This perception involves the much broader issue of the presence of American culture in Canada. The aesthetic of Greenberg was not simply confined to art, no matter how selfreferentially the art object may have been defined. It involved a paradigm of cultural thought which posited a centre and a periphery. The first work session of the conference, held on the Saturday after the opening, carried this very title. The lead speaker, who apparently was a pinchhitter and certainly out of his league, interpreted periphery as provincial, which did the service at least of exposing the real import of the paradigm. It is a model that has dominated Western political theory for 1500 years, which is ultimately built on an anthropomorphic concept of society. The centre (the capital, the imperial city, the Vatican, whatever it may be called) is the head and the other parts of society are, in hierarchically descending order, the body. The body, we are assured, is very important and has its necessary functions, but it is the head which directs and controls. The dangers of this sort of thinking in religion and politics have been only too evident; its late blossoming in American, post-1945 art talk has been seen to bear similar fruit.

If we are to take John O'Brian's words seriously, the task of developing a 'critical history' of the Emma Lake Workshops has only a beginning in this exhibition and catalogue. Much of the groundwork in the documentation and bibliography of the workshops has been done, an initial attempt to assess some aspects of Emma Lake is found in the five essays, but the visual history of the workshops remains in large part to be examined.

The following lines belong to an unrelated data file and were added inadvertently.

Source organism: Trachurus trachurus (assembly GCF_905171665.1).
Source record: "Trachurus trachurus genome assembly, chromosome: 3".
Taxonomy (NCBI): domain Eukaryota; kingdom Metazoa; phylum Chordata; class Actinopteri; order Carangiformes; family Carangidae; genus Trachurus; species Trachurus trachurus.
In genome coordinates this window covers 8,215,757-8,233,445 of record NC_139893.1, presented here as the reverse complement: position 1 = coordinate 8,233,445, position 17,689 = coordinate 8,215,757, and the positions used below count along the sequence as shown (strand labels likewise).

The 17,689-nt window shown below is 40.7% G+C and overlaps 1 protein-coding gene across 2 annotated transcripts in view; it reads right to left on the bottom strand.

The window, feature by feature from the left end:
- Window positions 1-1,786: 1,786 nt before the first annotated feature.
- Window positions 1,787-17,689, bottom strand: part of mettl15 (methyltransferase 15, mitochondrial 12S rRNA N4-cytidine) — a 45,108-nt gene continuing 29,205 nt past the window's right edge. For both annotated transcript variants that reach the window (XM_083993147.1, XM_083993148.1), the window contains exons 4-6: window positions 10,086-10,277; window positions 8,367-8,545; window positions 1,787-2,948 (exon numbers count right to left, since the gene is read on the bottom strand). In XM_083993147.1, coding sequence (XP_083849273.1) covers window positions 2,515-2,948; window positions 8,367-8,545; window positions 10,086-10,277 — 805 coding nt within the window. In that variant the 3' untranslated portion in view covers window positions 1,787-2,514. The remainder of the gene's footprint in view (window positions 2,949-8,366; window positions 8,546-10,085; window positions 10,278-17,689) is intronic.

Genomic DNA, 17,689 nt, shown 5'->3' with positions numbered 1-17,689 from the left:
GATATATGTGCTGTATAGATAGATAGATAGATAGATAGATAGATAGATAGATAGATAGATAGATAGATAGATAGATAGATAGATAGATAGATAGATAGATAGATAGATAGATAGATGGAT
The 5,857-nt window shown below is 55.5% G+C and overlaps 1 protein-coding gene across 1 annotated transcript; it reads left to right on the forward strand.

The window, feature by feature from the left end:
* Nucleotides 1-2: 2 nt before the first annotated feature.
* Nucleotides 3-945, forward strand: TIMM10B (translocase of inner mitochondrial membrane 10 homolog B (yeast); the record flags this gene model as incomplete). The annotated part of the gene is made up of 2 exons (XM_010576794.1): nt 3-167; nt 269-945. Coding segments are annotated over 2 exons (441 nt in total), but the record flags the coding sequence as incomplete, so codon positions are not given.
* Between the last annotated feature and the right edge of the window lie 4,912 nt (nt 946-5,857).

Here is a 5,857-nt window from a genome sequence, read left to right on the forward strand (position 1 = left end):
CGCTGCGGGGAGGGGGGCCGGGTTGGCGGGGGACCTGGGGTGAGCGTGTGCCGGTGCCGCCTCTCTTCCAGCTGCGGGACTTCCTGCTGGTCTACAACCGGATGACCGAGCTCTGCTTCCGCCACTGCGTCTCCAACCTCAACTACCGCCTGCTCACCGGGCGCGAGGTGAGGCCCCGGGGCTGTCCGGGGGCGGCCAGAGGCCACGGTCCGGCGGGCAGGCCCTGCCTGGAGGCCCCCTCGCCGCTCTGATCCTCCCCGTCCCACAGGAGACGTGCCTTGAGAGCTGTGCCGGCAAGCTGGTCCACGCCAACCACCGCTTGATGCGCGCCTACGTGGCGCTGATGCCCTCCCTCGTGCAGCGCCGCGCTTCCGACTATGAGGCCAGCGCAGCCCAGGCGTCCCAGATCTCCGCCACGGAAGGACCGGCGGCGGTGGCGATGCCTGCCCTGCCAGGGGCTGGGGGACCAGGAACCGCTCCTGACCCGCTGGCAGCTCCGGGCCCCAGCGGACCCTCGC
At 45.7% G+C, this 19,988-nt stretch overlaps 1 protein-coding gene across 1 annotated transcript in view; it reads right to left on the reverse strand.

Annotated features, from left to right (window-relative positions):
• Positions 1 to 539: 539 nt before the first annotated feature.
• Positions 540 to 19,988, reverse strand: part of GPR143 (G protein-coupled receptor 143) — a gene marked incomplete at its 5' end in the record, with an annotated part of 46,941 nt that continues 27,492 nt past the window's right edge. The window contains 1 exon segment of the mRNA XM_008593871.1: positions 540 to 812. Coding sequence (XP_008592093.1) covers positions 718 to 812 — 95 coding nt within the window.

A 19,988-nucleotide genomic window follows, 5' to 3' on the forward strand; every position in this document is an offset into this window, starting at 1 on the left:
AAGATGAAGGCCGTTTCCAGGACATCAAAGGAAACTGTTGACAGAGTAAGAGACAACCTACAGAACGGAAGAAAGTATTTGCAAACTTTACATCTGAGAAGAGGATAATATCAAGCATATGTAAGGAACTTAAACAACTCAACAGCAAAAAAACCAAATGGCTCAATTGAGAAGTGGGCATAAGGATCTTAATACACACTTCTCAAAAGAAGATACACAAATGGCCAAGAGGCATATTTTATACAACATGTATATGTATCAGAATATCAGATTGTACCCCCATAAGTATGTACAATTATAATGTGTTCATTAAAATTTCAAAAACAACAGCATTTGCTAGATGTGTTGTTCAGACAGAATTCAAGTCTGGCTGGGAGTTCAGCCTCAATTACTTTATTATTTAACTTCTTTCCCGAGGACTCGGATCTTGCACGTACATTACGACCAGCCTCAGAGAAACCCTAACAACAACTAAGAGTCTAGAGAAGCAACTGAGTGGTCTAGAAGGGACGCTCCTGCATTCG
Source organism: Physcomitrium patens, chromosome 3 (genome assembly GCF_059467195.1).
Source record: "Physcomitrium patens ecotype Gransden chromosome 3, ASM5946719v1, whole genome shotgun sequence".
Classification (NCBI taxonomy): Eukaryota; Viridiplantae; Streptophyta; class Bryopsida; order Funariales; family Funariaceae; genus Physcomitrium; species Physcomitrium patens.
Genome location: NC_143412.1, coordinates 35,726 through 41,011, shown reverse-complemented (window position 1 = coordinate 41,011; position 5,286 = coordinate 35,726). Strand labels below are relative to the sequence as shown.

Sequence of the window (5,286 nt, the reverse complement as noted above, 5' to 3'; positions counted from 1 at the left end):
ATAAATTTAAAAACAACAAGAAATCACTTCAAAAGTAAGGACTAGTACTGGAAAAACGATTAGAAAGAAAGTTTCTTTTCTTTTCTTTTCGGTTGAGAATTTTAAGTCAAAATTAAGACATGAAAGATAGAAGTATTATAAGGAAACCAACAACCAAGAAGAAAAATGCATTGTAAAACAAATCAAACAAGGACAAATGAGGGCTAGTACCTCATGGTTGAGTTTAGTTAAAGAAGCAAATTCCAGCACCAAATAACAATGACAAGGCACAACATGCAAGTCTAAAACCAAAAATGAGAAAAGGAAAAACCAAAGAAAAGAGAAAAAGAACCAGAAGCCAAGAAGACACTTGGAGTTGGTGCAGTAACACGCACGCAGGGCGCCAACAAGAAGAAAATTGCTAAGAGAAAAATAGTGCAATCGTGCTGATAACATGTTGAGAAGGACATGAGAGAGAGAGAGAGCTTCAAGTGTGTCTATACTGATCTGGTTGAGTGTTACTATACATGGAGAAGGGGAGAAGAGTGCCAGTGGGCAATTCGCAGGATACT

How can that be done? I think the works in The Flat Side of the Landscape could have been better chosen, even if it had meant excluding some artists or adhering to the original guidelines for selecting works. It seems to me there are two points of visual focus: what was produced at the workshops and what differences the workshops made on the artists' work. If the latter path had been followed I think the very different impacts of Barnett Newman and Clement Greenberg would have been clear.